Pensamientos de Una Historia Oculta

Pensamientos de Una Historia Oculta

Pensamientos de Una Historia Oculta

Unconscious Baggage


I arrived in Guatemala with a very minimal understanding of the country. All prior knowledge had been gathered through the internet and books. Upon arriving in Guatemala, I began to see how little words can convey. While I had claimed that I was entering with una “mente nueve” (a beginner’s mind) and a light backpack, I still carried with me many unconscious biases and other forms of mental baggage. The first day I arrived I purchased a ticket from the station at a price which was more than many rural Guatemalans make in a month. I paid no heed to this privilege, I had no conception of how far the U.S. dollar went here.


It was not until I sat down and watched a movie, “Cuando las Montañas Tiemblan.” This movie was about the experiences of Rigoberta Menchú, an indigenous Quiché woman who won the Nobel Peace Prize in 1992. This film was about the war between the Guatemalan Military and the indigenous Mayan population of Guatemala. It had historical footage of the violence and warfare which consumed many parts of the country from 1960 to 1996. The images spoke more than any textbook could.The indigenous women wailing as their husbands were tortured, civilians being shot on the street, villagers being kidnapped in the night, the military trapping protesters in buildings and burning them alive. Still, these words do no justice to the lives that were lost.


Ripples of the Past


I believe that echos of this conflict continues to reverberate, both psychologically and physically. The psychological pain is real and manifests in many different ways, via the gut, the mind, and behavior. While trauma varies from person to person, it is quite possible that some element of trauma exists here. Some locals have talked about  “nervios,” a condition which manifests as anxiety and jumpiness.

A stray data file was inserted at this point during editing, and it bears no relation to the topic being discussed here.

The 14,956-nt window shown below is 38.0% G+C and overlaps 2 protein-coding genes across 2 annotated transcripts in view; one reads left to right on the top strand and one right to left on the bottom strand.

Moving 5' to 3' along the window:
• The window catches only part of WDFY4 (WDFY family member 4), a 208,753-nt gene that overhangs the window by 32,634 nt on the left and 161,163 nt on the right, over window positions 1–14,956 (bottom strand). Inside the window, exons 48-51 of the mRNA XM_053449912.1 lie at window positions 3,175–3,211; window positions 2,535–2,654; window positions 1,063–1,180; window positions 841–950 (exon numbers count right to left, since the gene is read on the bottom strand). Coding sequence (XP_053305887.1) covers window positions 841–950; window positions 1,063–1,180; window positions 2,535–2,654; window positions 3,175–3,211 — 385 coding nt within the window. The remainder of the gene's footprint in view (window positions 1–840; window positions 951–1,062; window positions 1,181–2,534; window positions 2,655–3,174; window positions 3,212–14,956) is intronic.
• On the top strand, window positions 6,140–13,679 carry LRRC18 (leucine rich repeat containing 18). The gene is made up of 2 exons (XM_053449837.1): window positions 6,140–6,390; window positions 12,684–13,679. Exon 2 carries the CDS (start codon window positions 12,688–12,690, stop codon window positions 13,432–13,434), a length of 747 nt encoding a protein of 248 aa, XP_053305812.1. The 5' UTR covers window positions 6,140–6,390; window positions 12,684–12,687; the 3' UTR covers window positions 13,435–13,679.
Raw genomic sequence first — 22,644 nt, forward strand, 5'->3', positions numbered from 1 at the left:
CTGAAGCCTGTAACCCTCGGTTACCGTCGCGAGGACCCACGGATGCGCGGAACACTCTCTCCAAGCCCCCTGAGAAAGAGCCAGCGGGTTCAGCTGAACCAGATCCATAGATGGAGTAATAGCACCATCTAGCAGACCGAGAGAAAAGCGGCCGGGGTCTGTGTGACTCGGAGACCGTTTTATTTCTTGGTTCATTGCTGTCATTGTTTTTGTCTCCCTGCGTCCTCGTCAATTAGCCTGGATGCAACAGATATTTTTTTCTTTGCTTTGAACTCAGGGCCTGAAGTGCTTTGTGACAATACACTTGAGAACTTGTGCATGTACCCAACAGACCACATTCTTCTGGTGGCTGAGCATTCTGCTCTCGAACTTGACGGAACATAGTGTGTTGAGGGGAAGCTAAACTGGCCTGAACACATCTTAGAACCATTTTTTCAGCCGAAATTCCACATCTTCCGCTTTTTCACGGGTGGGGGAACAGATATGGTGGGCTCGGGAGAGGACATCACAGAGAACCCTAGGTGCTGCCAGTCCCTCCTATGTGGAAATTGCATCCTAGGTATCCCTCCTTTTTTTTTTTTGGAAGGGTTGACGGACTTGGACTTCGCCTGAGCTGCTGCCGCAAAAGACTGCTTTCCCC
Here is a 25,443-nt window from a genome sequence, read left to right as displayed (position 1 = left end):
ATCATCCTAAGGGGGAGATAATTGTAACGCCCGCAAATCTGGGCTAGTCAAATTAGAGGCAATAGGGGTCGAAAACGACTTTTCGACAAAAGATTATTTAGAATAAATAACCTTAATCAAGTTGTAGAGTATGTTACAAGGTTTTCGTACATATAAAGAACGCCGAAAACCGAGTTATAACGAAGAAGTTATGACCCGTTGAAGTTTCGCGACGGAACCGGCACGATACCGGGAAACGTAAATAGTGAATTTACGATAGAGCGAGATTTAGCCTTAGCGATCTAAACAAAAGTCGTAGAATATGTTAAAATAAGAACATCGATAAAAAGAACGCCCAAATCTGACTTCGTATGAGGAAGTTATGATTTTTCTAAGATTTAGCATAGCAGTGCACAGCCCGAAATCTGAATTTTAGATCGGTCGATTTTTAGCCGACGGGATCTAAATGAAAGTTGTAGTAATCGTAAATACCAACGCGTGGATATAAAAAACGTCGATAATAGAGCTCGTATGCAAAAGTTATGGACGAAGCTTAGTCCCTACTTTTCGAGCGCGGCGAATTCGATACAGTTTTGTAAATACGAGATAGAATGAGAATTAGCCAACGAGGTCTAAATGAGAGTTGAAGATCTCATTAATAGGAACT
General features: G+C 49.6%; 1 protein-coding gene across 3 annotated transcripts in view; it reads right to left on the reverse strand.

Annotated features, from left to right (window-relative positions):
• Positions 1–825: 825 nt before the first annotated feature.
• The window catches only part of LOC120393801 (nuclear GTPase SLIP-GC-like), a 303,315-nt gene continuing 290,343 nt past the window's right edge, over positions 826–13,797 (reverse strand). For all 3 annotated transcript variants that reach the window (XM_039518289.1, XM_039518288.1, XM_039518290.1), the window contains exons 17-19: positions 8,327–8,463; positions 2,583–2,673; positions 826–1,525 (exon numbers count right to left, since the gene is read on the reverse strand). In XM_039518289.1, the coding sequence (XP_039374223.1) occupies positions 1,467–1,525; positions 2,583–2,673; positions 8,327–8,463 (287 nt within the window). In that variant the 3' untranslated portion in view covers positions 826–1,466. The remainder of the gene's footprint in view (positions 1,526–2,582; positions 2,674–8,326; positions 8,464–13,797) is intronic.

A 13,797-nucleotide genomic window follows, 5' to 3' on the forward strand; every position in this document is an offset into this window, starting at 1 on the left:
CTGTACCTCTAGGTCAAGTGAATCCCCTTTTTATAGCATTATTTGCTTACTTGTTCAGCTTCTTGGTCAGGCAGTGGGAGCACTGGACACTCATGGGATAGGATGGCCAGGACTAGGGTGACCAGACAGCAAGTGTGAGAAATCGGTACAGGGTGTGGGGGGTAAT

According to anecdotal reports, there is hardly any mental health care in Guatemala. Psychiatrists generally reside in the capital behind the walls of the National Hospital for Mental Health. “Only 0.9% of the Guatemala’s health budget is dedicated to mental health, 90 percent of this is dedicated to the one mental health hospital. Moreover, there are 0.57 psychiatrists and 0.35 psychologists per 100,000 residents,” (Paiz 2012). Even if psychologists are available, it is difficult to imagine that there is access for all Guatemalans, especially those living in rural areas.


Even if the time and money existed, there is a larger issue, an overarching stigma about discussing mental illness. When people are unwilling to talk about trauma, it becomes difficult for me to imagine that it can be treated effectively. What does it even mean to treat trauma in another culture? Or to even call something trauma? I have begun to see that it is not my place to even call these experiences trauma. Western-biased perspectives regarding trauma can come into conflict with the importance of providing culturally sensitive care (Brand 2015).


I Think Therefore I Am?


Rene Descartes, the French philosopher, was quoted as saying, “I think therefore I am.” This statement was intended as proof that the human mind existed, even if the rest of the world did not. Descartes was echoing sentiment that was common in the Western world, and still is -- that the ego is the perceived center of existence. Upon coming to Guatemala, I have encountered a different phrase, “I am therefore I think.” I have begun to notice that whether we exist or not, the world continues. While this concept may seem futile, I believe it is a starting point for an allocentric viewpoint, that the ego is not the center of everything. To acknowledge the other, to deeply bow to the multitudes of perspectives, we can begin to accept that our perspective may never be “correct.” Delving into a culture which is so different only begins to cause this flame to flicker. Western science is so often concerned with being correct, but how is there one way to be correct when it comes to acting in a place so different?